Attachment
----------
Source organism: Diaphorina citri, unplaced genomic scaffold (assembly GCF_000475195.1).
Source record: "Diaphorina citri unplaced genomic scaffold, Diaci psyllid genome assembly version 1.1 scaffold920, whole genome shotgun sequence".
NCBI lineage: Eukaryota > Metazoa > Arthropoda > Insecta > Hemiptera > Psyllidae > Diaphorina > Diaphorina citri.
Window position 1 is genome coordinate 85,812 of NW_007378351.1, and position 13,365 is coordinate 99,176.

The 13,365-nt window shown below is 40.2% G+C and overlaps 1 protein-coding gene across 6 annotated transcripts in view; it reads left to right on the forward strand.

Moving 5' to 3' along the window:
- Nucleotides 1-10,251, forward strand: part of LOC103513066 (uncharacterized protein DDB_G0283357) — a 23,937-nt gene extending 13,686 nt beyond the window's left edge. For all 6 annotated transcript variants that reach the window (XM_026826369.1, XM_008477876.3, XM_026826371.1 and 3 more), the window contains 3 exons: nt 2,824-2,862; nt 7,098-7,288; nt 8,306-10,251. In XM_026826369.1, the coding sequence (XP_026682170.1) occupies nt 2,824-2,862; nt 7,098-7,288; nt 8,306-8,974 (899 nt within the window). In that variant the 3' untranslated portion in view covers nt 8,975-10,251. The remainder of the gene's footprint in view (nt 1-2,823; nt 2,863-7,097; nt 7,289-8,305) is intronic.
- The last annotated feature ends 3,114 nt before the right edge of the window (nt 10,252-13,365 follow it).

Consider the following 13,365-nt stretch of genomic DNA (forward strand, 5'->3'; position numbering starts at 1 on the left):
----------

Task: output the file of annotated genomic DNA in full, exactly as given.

Source organism: Diaphorina citri, unplaced genomic scaffold (assembly GCF_000475195.1).
Source record: "Diaphorina citri unplaced genomic scaffold, Diaci psyllid genome assembly version 1.1 scaffold920, whole genome shotgun sequence".
NCBI lineage: Eukaryota > Metazoa > Arthropoda > Insecta > Hemiptera > Psyllidae > Diaphorina > Diaphorina citri.
Window position 1 is genome coordinate 85,812 of NW_007378351.1, and position 13,365 is coordinate 99,176.

The 13,365-nt window shown below is 40.2% G+C and overlaps 1 protein-coding gene across 6 annotated transcripts in view; it reads left to right on the forward strand.

Moving 5' to 3' along the window:
- Nucleotides 1-10,251, forward strand: part of LOC103513066 (uncharacterized protein DDB_G0283357) — a 23,937-nt gene extending 13,686 nt beyond the window's left edge. For all 6 annotated transcript variants that reach the window (XM_026826369.1, XM_008477876.3, XM_026826371.1 and 3 more), the window contains 3 exons: nt 2,824-2,862; nt 7,098-7,288; nt 8,306-10,251. In XM_026826369.1, the coding sequence (XP_026682170.1) occupies nt 2,824-2,862; nt 7,098-7,288; nt 8,306-8,974 (899 nt within the window). In that variant the 3' untranslated portion in view covers nt 8,975-10,251. The remainder of the gene's footprint in view (nt 1-2,823; nt 2,863-7,097; nt 7,289-8,305) is intronic.
- The last annotated feature ends 3,114 nt before the right edge of the window (nt 10,252-13,365 follow it).

Consider the following 13,365-nt stretch of genomic DNA (forward strand, 5'->3'; position numbering starts at 1 on the left):